Proposals will be reviewed by UCR faculty with comments returned to explain funding decisions. The alignment of projects with the goals of innovation and high impact, and the feasibility of completing the project and submitting a collaborative grant proposal are evaluation priorities. Proposals that are disruptive, use technology in new ways, or launch entirely novel approaches are specifically encouraged. The assessment will consider the extent of inter-disciplinary and inter-departmental collaboration as well as the potential for subsequent extramural funding. Deans of the PI and co-PIs also will be asked for input on the importance of the project for their school.



Bearing in mind that not all reviewers will have an extensive knowledge of their field of inquiry, faculty should use proposal language accessible to the most faculty. Both types of Seed Grant proposals use the same application format:

1.  Application Form (pdf)

2.  Research Plan - No more than 3 pages, single-spaced, 12 point font with one-inch margins. Typical proposals should include: a brief introduction and one-year objectives, research plan - specific aims and methodology, and anticipated results.

3.  External Funding Target: What specific federal funding opportunity will be targeted for subsequent funding? What is the proposed timeline for applying for external funding? Projects that do not indicate a specific opportunity will be returned without review.

4.  Budget with breakdown of cost categories.

5.  CVs (no more than 2 pages for each investigator).

6.  Results of prior seed grant(s).



Applications should be submitted through the "EasyChair" system at (link active by Jan 1)


Questions on the EasyChair application system should be directed to Bri Cates at or 951-827-4800


Limited: NSF Major Research Instrumentation


Deadline: November 28, 2017


The Major Research Instrumentation (MRI) Program serves to increase access to multi-user scientific and engineering instrumentation for research and research training in our Nation's institutions of higher education and not-for-profit scientific/engineering research organizations. An MRI award supports the acquisition or development of a multi-user research instrument that is, in general, too costly and/or not appropriate for support through other NSF programs.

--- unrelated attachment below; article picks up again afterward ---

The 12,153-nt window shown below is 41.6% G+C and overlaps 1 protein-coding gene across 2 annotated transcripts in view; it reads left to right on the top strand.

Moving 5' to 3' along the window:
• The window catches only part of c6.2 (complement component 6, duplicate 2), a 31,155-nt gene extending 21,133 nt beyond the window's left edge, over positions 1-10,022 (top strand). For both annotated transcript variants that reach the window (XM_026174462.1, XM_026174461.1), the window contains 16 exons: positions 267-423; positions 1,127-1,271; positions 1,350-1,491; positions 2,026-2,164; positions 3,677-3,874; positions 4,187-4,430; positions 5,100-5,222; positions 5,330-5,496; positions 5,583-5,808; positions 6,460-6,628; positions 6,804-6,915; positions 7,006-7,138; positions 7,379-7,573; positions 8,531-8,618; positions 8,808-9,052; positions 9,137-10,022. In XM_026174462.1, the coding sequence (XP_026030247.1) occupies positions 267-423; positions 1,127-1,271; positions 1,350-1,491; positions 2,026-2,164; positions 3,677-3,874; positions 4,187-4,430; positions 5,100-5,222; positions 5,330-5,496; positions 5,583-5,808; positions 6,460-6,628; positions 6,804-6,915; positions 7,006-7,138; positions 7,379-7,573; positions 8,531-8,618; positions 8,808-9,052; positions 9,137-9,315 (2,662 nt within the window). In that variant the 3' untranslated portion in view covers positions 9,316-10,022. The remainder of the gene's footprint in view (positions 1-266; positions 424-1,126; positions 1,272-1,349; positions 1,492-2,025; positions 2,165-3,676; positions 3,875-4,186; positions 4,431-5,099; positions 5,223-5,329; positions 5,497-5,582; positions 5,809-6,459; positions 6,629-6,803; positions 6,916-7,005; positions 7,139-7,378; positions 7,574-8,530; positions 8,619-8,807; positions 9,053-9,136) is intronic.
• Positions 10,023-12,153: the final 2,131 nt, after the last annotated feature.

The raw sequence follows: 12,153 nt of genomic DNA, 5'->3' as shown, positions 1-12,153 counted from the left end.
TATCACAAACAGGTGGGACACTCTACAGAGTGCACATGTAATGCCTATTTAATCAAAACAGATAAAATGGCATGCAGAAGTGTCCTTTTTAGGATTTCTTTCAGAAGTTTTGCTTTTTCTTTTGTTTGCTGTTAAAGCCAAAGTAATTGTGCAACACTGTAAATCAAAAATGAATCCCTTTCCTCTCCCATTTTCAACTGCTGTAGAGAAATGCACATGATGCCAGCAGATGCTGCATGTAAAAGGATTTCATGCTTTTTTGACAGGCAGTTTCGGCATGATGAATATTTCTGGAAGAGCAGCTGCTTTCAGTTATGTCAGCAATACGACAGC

MRI provides support to acquire critical research instrumentation without which advances in fundamental science and engineering research may not otherwise occur. MRI also provides support to develop next-generation research instruments that open new opportunities to advance the frontiers in science and engineering research. Additionally, an MRI award is expected to enhance research training of students who will become the next generation of instrument users, designers and builders.


An MRI proposal may request up to $4 million for either acquisition or development of a research instrument. Beginning with the FY 2018 competition, each performing organization may submit in revised “Tracks” as defined below, with no more than two submissions in Track 1 and no more than one submission in Track 2.


·     Track 1: Track 1 MRI proposals are those that request funds from NSF greater than or equal to $100,0001 and less than $1,000,000.

·     Track 2: Track 2 MRI proposals are those that request funds from NSF greater than or equal to $1,000,000 up to and including $4,000,000.


In your application, start the title with "Track 1" or "Track 2". In general, equipment that will be used by existing NSF funded researchers is more likely to funded, and equipment that has a financial plan for sustained maintenance (such as a recharge) is more likely to be funded. A good location (such as MRB1 or a core facility) for equipment will also increase chances of success.


NSF requires a 30 percent match.  Research and Economic Development will provide 50 percent of the required match. PIs should consult with deans and chairs on the remainder of the required match.


Limited: NSF Research Traineeship (NRT)


Deadline: November 28, 2017


The NSF Research Traineeship (NRT) program is designed to encourage the development and implementation of bold, new, and potentially transformative models for STEM graduate education training. The NRT program seeks proposals that explore ways for graduate students in research-based master’s and doctoral degree programs to develop the skills, knowledge, and competencies needed to pursue a range of STEM careers.